SFE: What types of objects did you want to highlight?

Florence Gombert-Meurice : The purpose of the exhibition was based on the Grenoble collections, but the challenge was also to explore the Louvre collections more with a view to their next presentation in the Charles X rooms. The first reflex was therefore was to turn to the reserves but also to deepen the knowledge of the most famous Theban objects of the period such as, for example, the sistrum of Henouttaouy, the case of Chépénoupet II or the statue of Isis from Medinet Habu dedicated by the same worshiper. It is therefore both apparently modest but historically important objects and imposing works, even masterpieces, which are exhibited. Weaving links between objects from the same period and from the same place thus makes it possible to highlight certain specificities of the art and the thought of a period. Far from the great stone colossi of other more glorious times, it is the artistic peculiarities of an era that can be discovered with papyri, polychrome coffins and stelae or bronzes. The exhibition, as a visual demonstration, would like to allow in an almost intuitive way to grasp the spirit of an era.

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SFE: Why did you choose to focus the exhibition on the temple world?

Florence Gombert-Meurice : The purpose built from Theban coffins of the XXIe dynasty could orient itself in many ways; the idea was to restore the historical and social context of these coffins of men and women who lived three thousand years ago and to invite visitors to push open the doors of the temple. It is therefore a question of penetrating a little into the functioning of Theban society which then plays a pivotal role in the history of the period. It was also important to lead visitors through an unknown era without losing them: the choice of a period and a precise, well-identified place was therefore essential. 

SFE: The role of women in Egyptian society seems to have a great importance in the theme of the exhibition. How is this period specific in this regard?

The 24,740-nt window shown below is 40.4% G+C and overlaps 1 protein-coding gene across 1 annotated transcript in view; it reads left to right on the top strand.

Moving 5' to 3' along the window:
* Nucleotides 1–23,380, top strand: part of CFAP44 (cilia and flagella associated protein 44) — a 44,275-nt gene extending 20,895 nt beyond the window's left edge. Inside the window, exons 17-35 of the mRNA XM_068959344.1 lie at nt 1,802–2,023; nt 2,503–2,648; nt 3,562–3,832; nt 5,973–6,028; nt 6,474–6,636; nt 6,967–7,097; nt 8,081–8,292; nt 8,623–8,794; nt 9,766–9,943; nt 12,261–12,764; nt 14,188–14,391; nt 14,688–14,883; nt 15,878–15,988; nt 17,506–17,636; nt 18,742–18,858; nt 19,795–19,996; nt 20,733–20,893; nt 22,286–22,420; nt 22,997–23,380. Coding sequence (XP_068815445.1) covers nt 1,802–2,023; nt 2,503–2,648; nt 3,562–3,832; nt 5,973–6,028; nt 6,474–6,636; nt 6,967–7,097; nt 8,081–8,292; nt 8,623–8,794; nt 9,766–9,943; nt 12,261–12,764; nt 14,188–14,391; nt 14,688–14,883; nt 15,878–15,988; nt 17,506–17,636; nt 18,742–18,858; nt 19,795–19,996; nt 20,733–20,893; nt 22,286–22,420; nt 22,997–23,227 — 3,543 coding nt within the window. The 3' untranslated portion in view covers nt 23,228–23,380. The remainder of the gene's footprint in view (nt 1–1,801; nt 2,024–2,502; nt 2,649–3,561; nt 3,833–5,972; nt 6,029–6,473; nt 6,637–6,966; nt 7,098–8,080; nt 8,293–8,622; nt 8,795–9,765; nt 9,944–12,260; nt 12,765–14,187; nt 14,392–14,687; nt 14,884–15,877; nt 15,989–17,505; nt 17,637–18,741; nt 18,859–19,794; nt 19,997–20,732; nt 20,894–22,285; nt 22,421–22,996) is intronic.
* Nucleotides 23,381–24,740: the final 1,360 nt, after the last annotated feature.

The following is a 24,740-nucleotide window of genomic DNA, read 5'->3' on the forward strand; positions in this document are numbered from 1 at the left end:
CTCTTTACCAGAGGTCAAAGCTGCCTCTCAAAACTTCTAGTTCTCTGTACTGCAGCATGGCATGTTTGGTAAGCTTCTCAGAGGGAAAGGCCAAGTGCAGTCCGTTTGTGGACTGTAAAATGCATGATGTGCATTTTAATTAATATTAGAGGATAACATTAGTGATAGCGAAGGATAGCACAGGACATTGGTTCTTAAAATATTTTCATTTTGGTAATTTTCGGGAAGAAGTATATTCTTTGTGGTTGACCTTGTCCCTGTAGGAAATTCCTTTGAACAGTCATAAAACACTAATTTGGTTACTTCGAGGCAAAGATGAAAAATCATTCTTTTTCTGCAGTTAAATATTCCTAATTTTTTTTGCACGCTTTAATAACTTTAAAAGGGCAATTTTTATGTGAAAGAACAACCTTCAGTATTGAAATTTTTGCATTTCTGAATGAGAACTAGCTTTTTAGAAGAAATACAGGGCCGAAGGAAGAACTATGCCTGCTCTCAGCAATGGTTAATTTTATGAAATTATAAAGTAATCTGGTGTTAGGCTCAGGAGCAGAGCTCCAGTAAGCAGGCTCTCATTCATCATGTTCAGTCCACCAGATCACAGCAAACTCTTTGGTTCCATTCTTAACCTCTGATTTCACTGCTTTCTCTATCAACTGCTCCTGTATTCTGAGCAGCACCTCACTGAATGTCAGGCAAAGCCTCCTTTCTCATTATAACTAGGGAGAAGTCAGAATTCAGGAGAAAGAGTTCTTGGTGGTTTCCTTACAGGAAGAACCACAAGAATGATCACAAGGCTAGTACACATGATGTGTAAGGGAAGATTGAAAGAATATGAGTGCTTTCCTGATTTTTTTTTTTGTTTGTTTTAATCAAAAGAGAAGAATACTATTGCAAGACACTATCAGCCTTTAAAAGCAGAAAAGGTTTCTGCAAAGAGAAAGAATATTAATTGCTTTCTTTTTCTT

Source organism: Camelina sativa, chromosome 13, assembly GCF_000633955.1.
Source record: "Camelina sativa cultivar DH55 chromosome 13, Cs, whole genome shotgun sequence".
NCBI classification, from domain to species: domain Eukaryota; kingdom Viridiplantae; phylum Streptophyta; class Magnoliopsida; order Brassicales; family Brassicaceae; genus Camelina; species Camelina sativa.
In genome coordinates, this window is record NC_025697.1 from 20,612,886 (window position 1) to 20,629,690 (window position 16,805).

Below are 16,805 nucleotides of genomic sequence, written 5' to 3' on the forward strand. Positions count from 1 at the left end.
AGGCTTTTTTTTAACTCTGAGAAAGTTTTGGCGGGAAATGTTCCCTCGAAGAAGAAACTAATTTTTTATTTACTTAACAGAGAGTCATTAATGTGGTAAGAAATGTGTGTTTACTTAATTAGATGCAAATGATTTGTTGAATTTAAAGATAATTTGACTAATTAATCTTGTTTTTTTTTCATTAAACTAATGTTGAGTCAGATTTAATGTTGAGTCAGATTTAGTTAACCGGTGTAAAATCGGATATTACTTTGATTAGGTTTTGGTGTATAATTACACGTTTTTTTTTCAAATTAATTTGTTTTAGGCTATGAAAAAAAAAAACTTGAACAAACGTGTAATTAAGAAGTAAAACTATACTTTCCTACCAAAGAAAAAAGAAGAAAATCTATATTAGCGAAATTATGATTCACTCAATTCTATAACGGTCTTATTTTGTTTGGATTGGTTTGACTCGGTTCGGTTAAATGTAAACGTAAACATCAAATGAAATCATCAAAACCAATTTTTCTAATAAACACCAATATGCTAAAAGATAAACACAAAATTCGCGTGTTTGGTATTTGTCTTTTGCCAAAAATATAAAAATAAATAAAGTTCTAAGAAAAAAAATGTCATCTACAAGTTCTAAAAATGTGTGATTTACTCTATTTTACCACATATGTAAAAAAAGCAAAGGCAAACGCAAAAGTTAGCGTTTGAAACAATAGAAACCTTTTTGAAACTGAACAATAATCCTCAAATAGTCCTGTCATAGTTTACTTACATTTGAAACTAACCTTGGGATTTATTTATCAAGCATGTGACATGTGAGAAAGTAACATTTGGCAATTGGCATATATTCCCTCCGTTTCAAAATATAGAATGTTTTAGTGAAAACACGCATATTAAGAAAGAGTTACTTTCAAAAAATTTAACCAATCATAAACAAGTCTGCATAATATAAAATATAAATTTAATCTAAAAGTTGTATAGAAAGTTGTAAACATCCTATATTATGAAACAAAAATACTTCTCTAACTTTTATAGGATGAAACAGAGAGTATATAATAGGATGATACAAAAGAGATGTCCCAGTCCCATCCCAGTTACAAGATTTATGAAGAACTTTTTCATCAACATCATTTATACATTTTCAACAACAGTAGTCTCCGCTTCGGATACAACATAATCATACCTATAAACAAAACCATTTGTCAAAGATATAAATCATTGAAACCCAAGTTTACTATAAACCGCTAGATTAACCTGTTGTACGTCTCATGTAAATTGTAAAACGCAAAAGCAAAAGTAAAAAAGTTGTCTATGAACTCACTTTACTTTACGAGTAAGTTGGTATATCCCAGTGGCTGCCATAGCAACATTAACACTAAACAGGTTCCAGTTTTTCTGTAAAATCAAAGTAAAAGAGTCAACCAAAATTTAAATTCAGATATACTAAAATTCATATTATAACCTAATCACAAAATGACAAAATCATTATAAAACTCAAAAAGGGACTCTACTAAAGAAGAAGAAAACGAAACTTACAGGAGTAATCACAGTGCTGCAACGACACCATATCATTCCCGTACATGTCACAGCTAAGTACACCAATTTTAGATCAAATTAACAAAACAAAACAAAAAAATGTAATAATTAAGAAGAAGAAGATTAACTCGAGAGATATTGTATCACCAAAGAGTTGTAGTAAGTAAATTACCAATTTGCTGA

Florence Gombert-Meurice : It is in fact first of all the questions relating to the singers of Amun, those who were in the "Residence" of the god and those who were not there which led to broaden the subject of the exhibition on the functioning of Theban society as their multiplication is symptomatic of the great religious and societal changes of the time. At that time, the importance assumed by the female clergy around the divine worshiper of the god Amon was unprecedented and stems from the wider phenomenon of specialization of the priesthoods as well as the increased role of priests in their function of direct intermediaries with the deities. The political and, so to speak, diplomatic importance of the worshipers of the god is fairly studied, but the exhibition therefore also emphasizes the other priestesses, followers and singers of Amun who also demonstrate the new functioning of the temple at this time. time of great social and religious change.

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SFE: What link does this exhibition have with current research in Egyptology?

Frédéric Payraudeau We wanted this exhibition to be closely related to the progress of the research on the period, notably by bringing into the catalog specialists in the subjects. In the course of the exhibition, several aspects of the research were highlighted. Research on social groups is presented in shop windows by the unpublished gathering of objects belonging to members of the same family (those of vizier Pamy and the priest and secretary of King Hor). The research on Amon worshipers and the Osirian cult conducted in Karnak by the team led by Laurent Coulon and Cyril Giorgi to which the commissioners belong are presented via the life-size photographic reconstruction of one of the Osiris chapels.

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http://www.museedegrenoble.fr/

 
 
 
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The next hieratic academy will take place at Ifao next fall. You will find the registration procedures on the documents below. 

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The Practical School of High Studies welcomes, at the Maison des Sciences de l'Homme (54 Boulevard Raspail in Paris), Professor Paolo Gallo from the University of Turin for a series of lectures on archeology and monuments of 'Alexandria. Here is the program of these 4 interventions: